Ryder Hesjedal heads out on the inaugural Tour de Victoria on Belleville Street in 2011.

Ryder Hesjedal heads out on the inaugural Tour de Victoria on Belleville Street in 2011.

Tour de Victoria: No Ryder, no problem

Aug. 24 event expected to attract at least 1,800 cyclists, while shorter ride leaves from Camosun College

Most cyclists partaking in Ryder Hesjedal’s Tour de Victoria on Sunday are completely okay with Hesjedal’s absence.

(See Sunday’s Tour de Victoria traffic closures here)

The pro cyclist is in Spain for the three-week Vuelta a Espana, or Tour of Spain, which runs Aug. 23 to Sept. 14.

It’s a little ironic, though, because this year’s Tour de Victoria, a mass participation ride that’s expanded its route through Saanich, was previously scheduled so Hesjedal could participate.

“People understand Ryder is going to compete in the Vuelta,” said Tour de Victoria director Seamus McGrath, a former pro mountain biker and Olympian.

“This might be a better way to give Ryder a chance to win (than in the Tour de France).”

The West Shore-raised Hesjedal finished an impressive ninth overall at the Giro d’Italia in May, having won that event in 2012. He then skipped the 2014 Tour de France in July to focus on this weekend’s Vuelta start.

When pro cycling teams are scheduling their rosters for the summer’s three Grand Tours of France, Italy and Spain, it’s common to have elite riders such as Hesjedal do either the Giro (May) and Vuelta (August), or the Tour de France (July) rather than all three.

For the region’s Grand Tour fans, having Ryder starting in the Vuelta the day before the Tour de Victoria is almost more exciting.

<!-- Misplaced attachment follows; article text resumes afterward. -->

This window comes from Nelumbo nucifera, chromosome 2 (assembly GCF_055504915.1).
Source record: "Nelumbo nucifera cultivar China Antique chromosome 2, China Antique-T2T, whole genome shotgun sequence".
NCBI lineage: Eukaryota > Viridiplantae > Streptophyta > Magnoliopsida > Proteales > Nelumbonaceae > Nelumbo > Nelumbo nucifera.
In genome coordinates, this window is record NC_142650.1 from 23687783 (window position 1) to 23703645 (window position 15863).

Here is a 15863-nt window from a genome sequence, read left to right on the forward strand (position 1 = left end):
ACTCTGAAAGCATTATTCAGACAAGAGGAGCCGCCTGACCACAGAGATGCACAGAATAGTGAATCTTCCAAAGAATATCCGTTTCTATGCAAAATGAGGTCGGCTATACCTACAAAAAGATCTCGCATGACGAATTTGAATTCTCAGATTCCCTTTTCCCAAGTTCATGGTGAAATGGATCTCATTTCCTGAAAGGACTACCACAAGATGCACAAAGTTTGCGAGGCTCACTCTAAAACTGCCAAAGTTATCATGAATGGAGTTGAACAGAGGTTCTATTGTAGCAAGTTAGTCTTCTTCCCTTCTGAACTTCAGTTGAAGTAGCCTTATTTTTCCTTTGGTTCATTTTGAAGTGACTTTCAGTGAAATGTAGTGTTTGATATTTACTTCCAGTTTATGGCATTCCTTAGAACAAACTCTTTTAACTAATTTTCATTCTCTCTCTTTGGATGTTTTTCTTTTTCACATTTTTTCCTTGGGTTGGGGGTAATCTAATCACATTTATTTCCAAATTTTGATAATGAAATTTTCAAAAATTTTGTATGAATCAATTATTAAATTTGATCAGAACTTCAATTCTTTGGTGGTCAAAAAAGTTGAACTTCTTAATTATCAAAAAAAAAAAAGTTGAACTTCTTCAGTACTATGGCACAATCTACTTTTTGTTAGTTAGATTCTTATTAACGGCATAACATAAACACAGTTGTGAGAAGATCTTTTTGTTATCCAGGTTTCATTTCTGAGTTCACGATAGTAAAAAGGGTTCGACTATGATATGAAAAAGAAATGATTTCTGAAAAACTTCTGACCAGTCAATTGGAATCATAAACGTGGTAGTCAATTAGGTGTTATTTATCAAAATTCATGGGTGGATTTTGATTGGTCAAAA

“With pro cycling, it’s hard to see seven to nine months into the future,” McGrath said. “Hesjedal had such a great ride at the Giro, (Garmin-Sharp) decided to give him a chance to go for it at the Tour de Spain.”

This year’s Tour de Victoria is split into three distance groups.

The big ride is 145 kilometres. It starts in front of the B.C. legislature building and goes east through Saanich, View Royal and Colwood, then all the way to Metchosin before looping back through the Highlands.

It then crosses over to Cordova Bay and follows the water south through Saanich and Oak Bay, back to the legislature.

An abbreviated route of 100 km starts in Langford and follows much of the last 100 km of the big route, while an easier 45 km starts at the Camosun College Interurban campus, heads north around Elk Lake and also crosses over to Cordova Bay where it connects with the other routes and finishes on Belleville Street.

“The routes are focused heavily on riding in Saanich,” McGrath said. “It’s a favourite area for local cyclists and a treat for people from out of town because of the stunning scenery.”

The Tour de Victoria grew from 1,350 participants in its first year in 2011 to 1,800 cyclists last year.

McGrath said he anticipates another 1,800 this year but won’t know the numbers until Sunday of as the final count grows in the waning days before the event.

reporter@saanichnews.com

 

 

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